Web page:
CONFLICTS AFFECT ONE IN SIX CHILDREN GLOBALLY
Thursday, February 15
Ahead of Munich Security Conference, new report shows war is becoming more dangerous for children. Save the Children says those who harm them must be held to account.
More children than ever—at least 357 million globally—are now living in areas impacted by conflict, a new report by Save the Children reveals. Nearly half of these children are living in areas affected by high-intensity conflict.[i]
The War on Children: Time to End Violations Against Children in Armed Conflict shows this number has increased by 75 percent since 1991, with one in six children globally now living in areas where they can be vulnerable to the United Nations’ six grave violations of their rights, including: killing and maiming, recruitment and use of children, sexual violence, abduction, attacks on schools and hospitals, and denial of humanitarian assistance.
Save the Children UK CEO, Kevin Watkins, said: “The marked increase in the number of children living in conflict-affected areas, combined with the worsening violations against those children by warring parties, should worry all of us.
“We face a stark choice. Do we stand by while more children die in school attacks or in their hospital beds - or are denied life-saving aid - or will we tackle the culture of impunity and end this ‘war on children’?”
The research—undertaken by Save the Children and the Peace Research Institute Oslo (PRIO)—is being launched ahead of the influential Munich Security Conference on 16-18th February, which is an opportunity for global political, military and security leaders to agree on measures to protect children in conflict.
Our report shows there are significant gaps in child-specific data in conflicts. Despite this, some trends are clear—and deeply worrying.
Since 2010, the number of UN-verified cases of children being killed and maimed has gone up by almost 300 percent, while incidents of denial of humanitarian access have increased by more than 1,500 percent. This has been fuelled by a growing lack of respect for the rules of war, and indiscriminate violence in countries like Syria, South Sudan, and Afghanistan.
The War on Children attributes the worsening situation to the increasing urbanisation of war, the growing use of explosive weapons in populated areas, as well as the protracted and more complex nature of modern conflict that has put more children on the front lines.
It also reveals that:
- Brutal tactics are being increasingly used to target children in warfare—including the use of children as suicide bombers, direct targeting of schools and hospitals and the widespread use of indiscriminate weapons such as cluster munitions, barrel bombs and improvised explosive devices (IEDs).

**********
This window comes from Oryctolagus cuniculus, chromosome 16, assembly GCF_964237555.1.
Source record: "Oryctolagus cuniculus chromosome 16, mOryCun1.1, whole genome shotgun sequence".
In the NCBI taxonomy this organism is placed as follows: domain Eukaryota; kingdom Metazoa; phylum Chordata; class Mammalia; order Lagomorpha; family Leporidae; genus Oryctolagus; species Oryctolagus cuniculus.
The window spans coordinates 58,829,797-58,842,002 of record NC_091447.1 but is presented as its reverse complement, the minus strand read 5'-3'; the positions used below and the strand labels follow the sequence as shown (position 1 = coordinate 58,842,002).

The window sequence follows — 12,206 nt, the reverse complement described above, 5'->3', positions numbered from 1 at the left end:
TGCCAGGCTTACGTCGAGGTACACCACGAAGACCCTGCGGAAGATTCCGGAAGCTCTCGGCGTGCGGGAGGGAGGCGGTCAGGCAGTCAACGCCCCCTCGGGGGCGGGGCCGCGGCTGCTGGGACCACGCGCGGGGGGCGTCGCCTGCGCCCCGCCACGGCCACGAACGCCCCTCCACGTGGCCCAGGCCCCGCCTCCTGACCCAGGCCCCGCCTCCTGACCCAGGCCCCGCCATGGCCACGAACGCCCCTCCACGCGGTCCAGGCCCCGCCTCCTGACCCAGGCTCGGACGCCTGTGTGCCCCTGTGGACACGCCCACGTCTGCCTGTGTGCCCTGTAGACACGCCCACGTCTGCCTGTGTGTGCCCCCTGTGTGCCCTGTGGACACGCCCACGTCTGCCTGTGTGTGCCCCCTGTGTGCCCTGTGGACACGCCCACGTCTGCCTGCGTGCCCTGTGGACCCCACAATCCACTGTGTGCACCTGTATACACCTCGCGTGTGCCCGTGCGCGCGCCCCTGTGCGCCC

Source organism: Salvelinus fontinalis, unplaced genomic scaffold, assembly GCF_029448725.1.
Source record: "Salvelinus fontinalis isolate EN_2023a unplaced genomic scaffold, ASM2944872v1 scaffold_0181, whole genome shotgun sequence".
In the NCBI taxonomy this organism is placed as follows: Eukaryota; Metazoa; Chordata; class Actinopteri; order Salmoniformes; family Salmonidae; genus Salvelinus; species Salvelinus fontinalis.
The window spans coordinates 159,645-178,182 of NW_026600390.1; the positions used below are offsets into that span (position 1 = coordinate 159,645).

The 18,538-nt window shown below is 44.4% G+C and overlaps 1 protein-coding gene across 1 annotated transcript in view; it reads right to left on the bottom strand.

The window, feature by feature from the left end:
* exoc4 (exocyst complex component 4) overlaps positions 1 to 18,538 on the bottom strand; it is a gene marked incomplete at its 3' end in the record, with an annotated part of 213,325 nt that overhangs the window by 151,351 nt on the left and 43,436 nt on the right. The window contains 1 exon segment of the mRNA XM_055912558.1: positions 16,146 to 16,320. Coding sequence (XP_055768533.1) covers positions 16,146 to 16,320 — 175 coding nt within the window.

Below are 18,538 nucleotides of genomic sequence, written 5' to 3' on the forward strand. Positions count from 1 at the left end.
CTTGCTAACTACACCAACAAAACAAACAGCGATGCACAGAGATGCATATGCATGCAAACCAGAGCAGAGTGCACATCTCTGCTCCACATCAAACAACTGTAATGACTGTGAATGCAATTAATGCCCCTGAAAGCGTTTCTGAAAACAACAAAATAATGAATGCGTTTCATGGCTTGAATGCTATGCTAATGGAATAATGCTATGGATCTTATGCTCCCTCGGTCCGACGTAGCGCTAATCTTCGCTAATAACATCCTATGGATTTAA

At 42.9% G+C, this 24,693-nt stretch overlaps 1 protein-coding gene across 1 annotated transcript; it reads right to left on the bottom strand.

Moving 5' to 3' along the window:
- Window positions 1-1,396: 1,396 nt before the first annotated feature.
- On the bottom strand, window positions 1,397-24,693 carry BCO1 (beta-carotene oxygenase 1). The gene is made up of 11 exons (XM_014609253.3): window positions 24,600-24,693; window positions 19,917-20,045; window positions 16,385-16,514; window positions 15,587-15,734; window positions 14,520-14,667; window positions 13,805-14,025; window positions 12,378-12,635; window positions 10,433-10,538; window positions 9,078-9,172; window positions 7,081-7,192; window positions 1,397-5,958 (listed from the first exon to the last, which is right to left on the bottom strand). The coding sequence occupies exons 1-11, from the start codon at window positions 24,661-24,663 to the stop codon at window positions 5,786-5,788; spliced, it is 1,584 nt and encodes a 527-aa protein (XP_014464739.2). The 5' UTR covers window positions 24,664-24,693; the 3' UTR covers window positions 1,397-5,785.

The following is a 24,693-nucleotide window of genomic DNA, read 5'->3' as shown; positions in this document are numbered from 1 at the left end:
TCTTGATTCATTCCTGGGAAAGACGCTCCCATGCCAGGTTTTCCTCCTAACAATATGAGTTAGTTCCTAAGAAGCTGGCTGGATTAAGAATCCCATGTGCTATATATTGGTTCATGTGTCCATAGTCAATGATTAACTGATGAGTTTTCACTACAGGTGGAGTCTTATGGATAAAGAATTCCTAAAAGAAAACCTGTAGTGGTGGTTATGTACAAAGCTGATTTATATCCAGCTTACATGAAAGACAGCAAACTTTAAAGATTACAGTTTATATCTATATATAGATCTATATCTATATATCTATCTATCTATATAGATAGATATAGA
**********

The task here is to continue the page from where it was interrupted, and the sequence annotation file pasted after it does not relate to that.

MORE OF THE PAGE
- Syria, Afghanistan and Somalia are the most dangerous conflict-affected countries in which to be a child in 2016[ii];
- Children in the Middle East are most likely to be living in a conflict zone, with 2 in 5 children in that region living in a conflict-affected area—the highest rate globally. Africa is second, with 1 in 5 children affected by conflict. Asia has the highest overall number of children affected by conflict.
Save the Children is calling on states, militaries and all those with influence over the lives of children in conflict to commit to practical actions on four key themes:
- Preventing children being put at risk: Investments need to be made in peacekeeping, conflict-prevention initiatives and training for military forces on child protection.
- Uphold international laws and standards: All states and actors should abide by their commitments under international laws, and should endorse the Safe Schools Declaration and Paris Commitments & Paris Principles.[iii] States and armed groups must commit to avoiding the use of explosive weapons in populated areas.
- Holding violators to account: We urgently need stronger monitoring and reporting mechanisms to properly track civilian harm and child casualties, and stronger justice systems that address violations of children’s rights in conflict.
- Rebuilding shattered lives: Funding for the rebuilding of children’s lives wrecked by conflict must be made available. We must invest in programmes for children affected by conflict, including providing the right mental health support for children, and training local mental health workers.
To sign a petition calling on the UK Foreign Secretary Boris Johnson to take action to protect children in one of the most devastating conflicts of our time - the war in Yemen - please visit: http://save.tc/dLU330ieLRD